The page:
When you’re looking for experienced Laytown tree cutting, look no further than Good Fellers Tree Services.
We provide a wide range of tree care services to private commercial clients throughout Laytown. With 14 years’ experience in arboriculture we possess the tools, skills and expertise needed to provide a first class tree care service. From tree pruning to felling to planting, the team are best-placed to meet your Laytown Tree Surgery needs.
Great Value for Money in Laytown and surround areas.
Good Fellers is a team of expert tree cutting that have a long history in providing an efficient and cost effective tree surgery service in Laytown.
We offer a full range of local tree care services from tree shaping to tree planting with all works certified to Irish Standards.
The scope of our services include
- Tree Felling Laytown, Tree Cutting Laytown and Tree Removal Laytown
- Stump Grinding Laytown and Stump Removal Laytown
- Tree Surveys and Reports
- Tree Pruning Laytown and Hedge Trimming Laytown
- Crown Lift, Crawn Reduction Laytown and Crawn Thinning
- Site Clearance Laytown and Management
- Tree Pollarding Laytown
- Ivy Removal
- Emergency Call Out Tree Service Laytown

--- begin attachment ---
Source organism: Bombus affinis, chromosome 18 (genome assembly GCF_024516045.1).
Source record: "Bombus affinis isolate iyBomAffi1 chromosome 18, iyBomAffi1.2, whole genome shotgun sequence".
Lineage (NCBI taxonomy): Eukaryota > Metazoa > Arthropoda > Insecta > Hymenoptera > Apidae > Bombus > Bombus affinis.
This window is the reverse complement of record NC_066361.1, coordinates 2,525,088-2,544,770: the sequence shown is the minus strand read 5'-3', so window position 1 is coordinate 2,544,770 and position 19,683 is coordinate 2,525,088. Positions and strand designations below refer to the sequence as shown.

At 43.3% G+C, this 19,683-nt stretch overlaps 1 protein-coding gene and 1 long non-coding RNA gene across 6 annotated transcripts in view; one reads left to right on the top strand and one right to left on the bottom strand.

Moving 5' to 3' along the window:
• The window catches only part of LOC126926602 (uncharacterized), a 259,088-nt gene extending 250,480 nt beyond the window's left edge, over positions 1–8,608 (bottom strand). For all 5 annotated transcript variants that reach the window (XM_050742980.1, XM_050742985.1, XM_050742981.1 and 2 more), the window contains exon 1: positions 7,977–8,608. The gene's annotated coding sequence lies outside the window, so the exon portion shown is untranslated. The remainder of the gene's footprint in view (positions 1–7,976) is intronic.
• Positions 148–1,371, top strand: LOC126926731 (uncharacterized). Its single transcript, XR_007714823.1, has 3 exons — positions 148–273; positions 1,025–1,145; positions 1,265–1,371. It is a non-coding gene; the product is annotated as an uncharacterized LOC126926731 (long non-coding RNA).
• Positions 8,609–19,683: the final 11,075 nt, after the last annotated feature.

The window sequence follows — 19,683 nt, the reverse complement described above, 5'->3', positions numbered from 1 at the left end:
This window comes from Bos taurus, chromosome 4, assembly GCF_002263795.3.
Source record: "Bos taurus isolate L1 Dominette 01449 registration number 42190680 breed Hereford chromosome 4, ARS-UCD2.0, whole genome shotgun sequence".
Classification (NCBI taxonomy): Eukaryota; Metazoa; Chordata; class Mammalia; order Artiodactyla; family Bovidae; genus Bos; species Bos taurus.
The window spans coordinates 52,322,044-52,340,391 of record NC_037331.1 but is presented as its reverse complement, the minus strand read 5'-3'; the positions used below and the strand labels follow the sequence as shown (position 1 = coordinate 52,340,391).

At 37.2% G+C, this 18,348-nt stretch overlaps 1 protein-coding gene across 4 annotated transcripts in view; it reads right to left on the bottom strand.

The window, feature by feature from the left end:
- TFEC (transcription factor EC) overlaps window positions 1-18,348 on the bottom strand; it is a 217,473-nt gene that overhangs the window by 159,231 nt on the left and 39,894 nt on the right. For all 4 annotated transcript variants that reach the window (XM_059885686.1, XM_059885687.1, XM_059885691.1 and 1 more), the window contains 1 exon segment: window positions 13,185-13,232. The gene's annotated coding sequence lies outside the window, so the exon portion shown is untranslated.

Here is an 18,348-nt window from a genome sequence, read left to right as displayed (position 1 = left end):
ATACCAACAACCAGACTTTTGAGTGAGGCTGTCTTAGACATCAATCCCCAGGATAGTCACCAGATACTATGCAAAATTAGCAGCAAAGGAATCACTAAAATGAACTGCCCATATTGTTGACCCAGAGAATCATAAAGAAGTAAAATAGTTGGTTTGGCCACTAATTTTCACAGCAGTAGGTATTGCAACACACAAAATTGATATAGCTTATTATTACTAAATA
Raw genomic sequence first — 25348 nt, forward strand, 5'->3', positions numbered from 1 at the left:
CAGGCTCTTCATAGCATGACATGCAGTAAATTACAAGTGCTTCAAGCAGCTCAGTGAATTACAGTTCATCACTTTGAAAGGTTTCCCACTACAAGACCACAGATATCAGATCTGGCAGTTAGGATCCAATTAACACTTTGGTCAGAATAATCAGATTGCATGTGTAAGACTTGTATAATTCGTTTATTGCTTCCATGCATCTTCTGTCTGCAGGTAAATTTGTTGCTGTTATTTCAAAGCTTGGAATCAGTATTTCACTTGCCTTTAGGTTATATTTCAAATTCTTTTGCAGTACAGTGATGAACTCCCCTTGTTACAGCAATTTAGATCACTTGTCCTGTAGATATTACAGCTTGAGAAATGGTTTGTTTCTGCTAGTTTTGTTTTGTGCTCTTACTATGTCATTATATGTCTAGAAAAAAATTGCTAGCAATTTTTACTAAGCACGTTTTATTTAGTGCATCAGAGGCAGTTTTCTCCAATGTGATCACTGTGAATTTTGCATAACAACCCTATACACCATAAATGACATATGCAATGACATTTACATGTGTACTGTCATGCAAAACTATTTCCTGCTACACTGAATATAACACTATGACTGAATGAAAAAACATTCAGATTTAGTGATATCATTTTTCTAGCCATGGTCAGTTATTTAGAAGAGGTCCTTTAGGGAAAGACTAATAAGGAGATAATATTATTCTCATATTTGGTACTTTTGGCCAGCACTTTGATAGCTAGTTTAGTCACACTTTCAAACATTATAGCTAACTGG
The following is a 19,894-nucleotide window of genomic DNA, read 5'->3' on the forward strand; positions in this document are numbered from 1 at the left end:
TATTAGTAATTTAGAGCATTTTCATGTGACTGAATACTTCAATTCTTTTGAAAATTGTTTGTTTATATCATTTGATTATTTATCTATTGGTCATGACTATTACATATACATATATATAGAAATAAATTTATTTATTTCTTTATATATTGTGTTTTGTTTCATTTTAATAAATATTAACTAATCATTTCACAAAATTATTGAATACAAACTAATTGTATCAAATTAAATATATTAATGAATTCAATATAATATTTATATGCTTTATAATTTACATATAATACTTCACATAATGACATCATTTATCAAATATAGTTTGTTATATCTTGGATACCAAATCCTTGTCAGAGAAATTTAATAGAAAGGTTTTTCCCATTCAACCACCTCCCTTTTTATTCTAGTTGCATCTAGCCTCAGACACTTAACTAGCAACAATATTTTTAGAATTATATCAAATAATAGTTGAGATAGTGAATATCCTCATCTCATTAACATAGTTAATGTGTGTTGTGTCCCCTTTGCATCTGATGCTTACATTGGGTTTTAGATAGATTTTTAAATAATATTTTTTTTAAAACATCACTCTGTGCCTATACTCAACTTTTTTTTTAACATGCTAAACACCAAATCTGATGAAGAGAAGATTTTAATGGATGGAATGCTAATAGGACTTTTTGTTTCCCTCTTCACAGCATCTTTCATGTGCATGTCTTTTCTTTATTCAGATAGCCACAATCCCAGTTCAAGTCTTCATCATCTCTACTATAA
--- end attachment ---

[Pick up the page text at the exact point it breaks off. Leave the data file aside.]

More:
- Tree Relocation and Reinstatement
- Protective Guards for Trees
- Japanese Knotweed Removal
- Supply and Planting of a variety of Trees and Hedges
- Split logs, fire wood, chip bark and mulch all supplied
- Climbers, Vines and Fruit Tree Pruning
- Supply of Railway Sleepers
In addition we offer a tree care consultancy that can help you with expert reports for mortgage or insurance companies and can help with applications to work on trees that have a Protected Tree Order (PTO).
We draw on the hands on experience and knowledge gained in over fifty years of arboriculture and use the latest equipment and techniques to provide a first class service at an affordable price to suit any budget.
Good Fellers tree cutting consistently gains top feedback from its clients in Laytown.
This is a result of the team’s ability to deliver a high-quality service that represents great value for money. We believe that our customers deserve the best service possible. However, we also believe that you shouldn’t have to pay over the odds for it. This is why we strive to keep our prices as affordable as possible. To learn more about Good Fellers tree cutting services or to discuss your needs with one of the friendly team contact us. Call us now.
Basic Tree Maintenance Tips
Trees can frequently be considered granted however intense weather can take its toll. It is necessary to keep trees healthy and attempt to prevent diseases or weather damage.
One of the very first things you can do is learn more about the trees you wish to care for and their specific requirements. If you’re uncertain about the kind of tree you have, there are many resources online to help you, such as the Forestry Commission Tree Name Trail. When investigating trees, the main points to watch out for are:
- Kind of soil required
- Quantity of water needed
- Particular sensitivities (dry spell, water, wind, etc).
When you understand more about your trees, follow these 5 pointers to keep your trees resistant and healthy.